Though the electoral college vote wasn’t even close this time, in the right circumstances, faithless electors could be a real problem. It could very well lead to civil war.

I think the electoral college is very important, though I also think electors should be required to vote for the person to whom they are pledged. The goal  here is to dilute the power of the large population states and to strengthen the power of lower-population states.

 
1 Comment

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This is virtually

15 Nov

a “no-brainer” for Trump.

  1. It would create a TON of jobs immediately
  2. It would make EVERYTHING cheaper, so regular Americans could afford to live better
  3. It would go a long way toward sticking a finger in the eye of Middle-East mullahs

All these things fit very nicely into the Trump agenda, and all make an economic statement that would be an enduring legacy for Trump. It would be an absolutely huge deal, and if he simultaneously ended Obama’s “war on coal,” he would likely take PA again in 2020. Ohio, too.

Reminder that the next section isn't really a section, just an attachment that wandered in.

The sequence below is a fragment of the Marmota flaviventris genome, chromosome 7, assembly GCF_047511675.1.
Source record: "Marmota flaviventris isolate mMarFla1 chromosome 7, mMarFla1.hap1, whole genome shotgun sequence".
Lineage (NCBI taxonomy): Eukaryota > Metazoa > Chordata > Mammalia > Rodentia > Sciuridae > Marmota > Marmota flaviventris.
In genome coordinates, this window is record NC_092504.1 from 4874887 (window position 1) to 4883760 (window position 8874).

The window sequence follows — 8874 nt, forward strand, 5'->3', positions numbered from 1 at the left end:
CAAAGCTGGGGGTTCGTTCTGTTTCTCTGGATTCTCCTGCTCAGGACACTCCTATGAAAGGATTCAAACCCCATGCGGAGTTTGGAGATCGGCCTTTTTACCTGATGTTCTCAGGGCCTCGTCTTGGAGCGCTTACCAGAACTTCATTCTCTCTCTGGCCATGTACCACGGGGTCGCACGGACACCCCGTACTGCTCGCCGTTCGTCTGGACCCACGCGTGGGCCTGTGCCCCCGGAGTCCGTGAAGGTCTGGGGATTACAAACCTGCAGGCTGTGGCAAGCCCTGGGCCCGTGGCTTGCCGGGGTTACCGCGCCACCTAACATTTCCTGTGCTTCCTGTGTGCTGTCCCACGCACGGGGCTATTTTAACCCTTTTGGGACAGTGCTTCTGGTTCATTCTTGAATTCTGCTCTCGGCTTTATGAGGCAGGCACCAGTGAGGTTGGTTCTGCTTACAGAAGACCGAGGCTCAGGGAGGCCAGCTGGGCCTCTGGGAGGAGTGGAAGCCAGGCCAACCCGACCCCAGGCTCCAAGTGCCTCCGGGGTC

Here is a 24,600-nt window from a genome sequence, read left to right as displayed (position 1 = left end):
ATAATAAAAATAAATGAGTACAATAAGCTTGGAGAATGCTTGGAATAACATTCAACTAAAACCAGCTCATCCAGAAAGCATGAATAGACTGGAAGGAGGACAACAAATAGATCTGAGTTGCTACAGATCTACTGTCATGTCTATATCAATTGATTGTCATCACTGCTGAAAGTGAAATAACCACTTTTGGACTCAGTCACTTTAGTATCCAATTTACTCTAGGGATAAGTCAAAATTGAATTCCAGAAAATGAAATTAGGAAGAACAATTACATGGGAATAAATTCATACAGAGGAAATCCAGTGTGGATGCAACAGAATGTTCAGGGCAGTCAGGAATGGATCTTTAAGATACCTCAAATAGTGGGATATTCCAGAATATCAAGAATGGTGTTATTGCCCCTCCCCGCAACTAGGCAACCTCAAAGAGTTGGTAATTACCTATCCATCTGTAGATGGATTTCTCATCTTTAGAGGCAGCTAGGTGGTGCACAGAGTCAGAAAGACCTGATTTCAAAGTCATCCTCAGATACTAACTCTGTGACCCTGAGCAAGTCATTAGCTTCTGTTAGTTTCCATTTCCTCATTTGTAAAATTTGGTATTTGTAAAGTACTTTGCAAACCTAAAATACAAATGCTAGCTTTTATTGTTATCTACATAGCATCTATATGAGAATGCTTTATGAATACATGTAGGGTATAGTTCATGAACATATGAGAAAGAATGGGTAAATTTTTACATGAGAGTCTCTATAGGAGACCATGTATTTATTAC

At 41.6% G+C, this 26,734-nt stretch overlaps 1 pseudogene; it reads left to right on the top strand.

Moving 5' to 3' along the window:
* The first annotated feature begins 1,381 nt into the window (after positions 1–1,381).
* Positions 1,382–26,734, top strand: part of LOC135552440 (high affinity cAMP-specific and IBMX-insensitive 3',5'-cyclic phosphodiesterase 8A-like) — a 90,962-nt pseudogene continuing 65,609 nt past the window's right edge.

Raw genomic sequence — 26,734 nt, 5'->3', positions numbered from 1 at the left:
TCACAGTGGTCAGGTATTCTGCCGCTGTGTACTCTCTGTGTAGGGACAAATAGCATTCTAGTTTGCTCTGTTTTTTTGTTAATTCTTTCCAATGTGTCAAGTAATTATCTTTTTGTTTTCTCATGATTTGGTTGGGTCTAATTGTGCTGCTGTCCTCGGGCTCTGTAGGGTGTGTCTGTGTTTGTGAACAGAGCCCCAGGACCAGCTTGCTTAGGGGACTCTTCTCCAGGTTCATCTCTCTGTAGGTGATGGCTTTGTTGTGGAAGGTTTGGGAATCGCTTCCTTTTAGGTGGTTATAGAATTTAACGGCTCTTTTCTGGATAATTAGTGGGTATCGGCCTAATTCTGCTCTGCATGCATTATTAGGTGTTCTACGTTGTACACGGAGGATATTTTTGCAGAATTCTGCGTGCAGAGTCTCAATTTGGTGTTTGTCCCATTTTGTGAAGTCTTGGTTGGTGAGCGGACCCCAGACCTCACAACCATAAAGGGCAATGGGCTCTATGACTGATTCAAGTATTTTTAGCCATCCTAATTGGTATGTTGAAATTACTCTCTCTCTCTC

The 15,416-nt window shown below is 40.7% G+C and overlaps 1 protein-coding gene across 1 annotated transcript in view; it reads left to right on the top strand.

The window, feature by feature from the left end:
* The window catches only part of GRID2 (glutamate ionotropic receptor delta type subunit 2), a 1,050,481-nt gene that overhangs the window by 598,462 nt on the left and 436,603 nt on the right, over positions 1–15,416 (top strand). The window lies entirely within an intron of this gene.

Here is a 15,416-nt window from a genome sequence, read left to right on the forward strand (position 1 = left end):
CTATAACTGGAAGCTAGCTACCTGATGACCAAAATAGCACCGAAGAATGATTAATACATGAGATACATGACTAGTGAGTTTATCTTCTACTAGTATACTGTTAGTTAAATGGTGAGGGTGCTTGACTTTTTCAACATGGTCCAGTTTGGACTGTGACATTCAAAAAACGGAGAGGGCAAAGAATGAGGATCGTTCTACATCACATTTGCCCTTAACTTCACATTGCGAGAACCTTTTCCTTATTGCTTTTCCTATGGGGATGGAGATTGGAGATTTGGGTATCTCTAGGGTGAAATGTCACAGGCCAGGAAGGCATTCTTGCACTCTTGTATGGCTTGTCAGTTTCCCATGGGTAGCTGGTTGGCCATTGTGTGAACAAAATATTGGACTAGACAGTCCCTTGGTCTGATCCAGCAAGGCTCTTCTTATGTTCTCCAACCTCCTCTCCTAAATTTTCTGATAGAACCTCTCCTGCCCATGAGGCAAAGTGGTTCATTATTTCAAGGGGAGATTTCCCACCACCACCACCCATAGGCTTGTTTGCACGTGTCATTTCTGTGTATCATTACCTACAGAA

And then consumers across the country have lower prices on gasoline and cheaper consumer goods. If Obama had done it, Hillary would have been President. But no, he was too wedded to an old, tired, and outdated ideology and too beholden to the enviro-whackos. Well, Trump won’t be so foolish.

 
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Posted in Energy, Politics

 

England sees the writing on the wall,

06 Jun

says it will discontinue wind power fantasies.

I guess one eventually has to bow to reality, even in government when you are using other people’s money. The difference with private business is that you bow to reality far, far sooner, because your actual livelihood is at stake. In government, the stakes are simply never so high for the person doing the transaction. In business, failure means that you lose your house and live in a trailer for several years. In government, failure means nothing–at worst you might be transferred to a different office.

I used to help hire government employees. We treated kids overseas. One day we were observing behind a one-way mirror a speech therapist–with the Admiral’s wife (the speech therapist didn’t know we were there) and the speech therapist lost his temper and actually struck the child. I was utterly horrified. Unbelievable. Turns out it was easier to gnaw your own arm off with no anesthesia than fire the guy, even then. So instead he was given a glowing letter of recommendation in order to get rid of him and he took a job at a different military base. That is how we got rid of him.